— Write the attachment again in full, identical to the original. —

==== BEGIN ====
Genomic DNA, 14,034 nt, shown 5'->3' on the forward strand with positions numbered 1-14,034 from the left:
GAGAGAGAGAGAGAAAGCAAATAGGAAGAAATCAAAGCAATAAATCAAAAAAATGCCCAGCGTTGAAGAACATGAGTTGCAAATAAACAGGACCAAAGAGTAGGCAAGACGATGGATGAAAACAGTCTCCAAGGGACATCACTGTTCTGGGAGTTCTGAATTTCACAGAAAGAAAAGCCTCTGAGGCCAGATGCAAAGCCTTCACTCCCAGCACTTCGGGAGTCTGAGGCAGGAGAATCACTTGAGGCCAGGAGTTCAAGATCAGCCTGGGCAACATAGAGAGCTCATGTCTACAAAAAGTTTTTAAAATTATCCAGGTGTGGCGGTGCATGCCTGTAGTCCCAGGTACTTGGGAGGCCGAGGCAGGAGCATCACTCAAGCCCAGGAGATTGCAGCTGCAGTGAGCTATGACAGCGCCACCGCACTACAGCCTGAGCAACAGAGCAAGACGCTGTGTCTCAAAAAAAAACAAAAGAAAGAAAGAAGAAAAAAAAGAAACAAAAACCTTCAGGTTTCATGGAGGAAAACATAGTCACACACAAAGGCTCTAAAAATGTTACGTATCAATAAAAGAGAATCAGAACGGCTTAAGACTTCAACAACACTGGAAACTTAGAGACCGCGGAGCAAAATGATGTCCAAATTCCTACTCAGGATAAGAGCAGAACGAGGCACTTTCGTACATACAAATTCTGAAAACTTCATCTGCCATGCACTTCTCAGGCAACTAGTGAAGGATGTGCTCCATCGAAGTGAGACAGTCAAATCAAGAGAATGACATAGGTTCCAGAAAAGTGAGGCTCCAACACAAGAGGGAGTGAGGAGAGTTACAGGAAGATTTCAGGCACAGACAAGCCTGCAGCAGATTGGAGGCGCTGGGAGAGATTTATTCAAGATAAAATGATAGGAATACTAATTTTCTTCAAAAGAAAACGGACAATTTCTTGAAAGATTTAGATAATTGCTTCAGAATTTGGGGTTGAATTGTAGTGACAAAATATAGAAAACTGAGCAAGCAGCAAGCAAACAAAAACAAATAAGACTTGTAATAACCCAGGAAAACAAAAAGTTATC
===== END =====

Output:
Genomic DNA, 14,034 nt, shown 5'->3' on the forward strand with positions numbered 1-14,034 from the left:
GAGAGAGAGAGAGAAAGCAAATAGGAAGAAATCAAAGCAATAAATCAAAAAAATGCCCAGCGTTGAAGAACATGAGTTGCAAATAAACAGGACCAAAGAGTAGGCAAGACGATGGATGAAAACAGTCTCCAAGGGACATCACTGTTCTGGGAGTTCTGAATTTCACAGAAAGAAAAGCCTCTGAGGCCAGATGCAAAGCCTTCACTCCCAGCACTTCGGGAGTCTGAGGCAGGAGAATCACTTGAGGCCAGGAGTTCAAGATCAGCCTGGGCAACATAGAGAGCTCATGTCTACAAAAAGTTTTTAAAATTATCCAGGTGTGGCGGTGCATGCCTGTAGTCCCAGGTACTTGGGAGGCCGAGGCAGGAGCATCACTCAAGCCCAGGAGATTGCAGCTGCAGTGAGCTATGACAGCGCCACCGCACTACAGCCTGAGCAACAGAGCAAGACGCTGTGTCTCAAAAAAAAACAAAAGAAAGAAAGAAGAAAAAAAAGAAACAAAAACCTTCAGGTTTCATGGAGGAAAACATAGTCACACACAAAGGCTCTAAAAATGTTACGTATCAATAAAAGAGAATCAGAACGGCTTAAGACTTCAACAACACTGGAAACTTAGAGACCGCGGAGCAAAATGATGTCCAAATTCCTACTCAGGATAAGAGCAGAACGAGGCACTTTCGTACATACAAATTCTGAAAACTTCATCTGCCATGCACTTCTCAGGCAACTAGTGAAGGATGTGCTCCATCGAAGTGAGACAGTCAAATCAAGAGAATGACATAGGTTCCAGAAAAGTGAGGCTCCAACACAAGAGGGAGTGAGGAGAGTTACAGGAAGATTTCAGGCACAGACAAGCCTGCAGCAGATTGGAGGCGCTGGGAGAGATTTATTCAAGATAAAATGATAGGAATACTAATTTTCTTCAAAAGAAAACGGACAATTTCTTGAAAGATTTAGATAATTGCTTCAGAATTTGGGGTTGAATTGTAGTGACAAAATATAGAAAACTGAGCAAGCAGCAAGCAAACAAAAACAAATAAGACTTGTAATAACCCAGGAAAACAAAAAGTTATC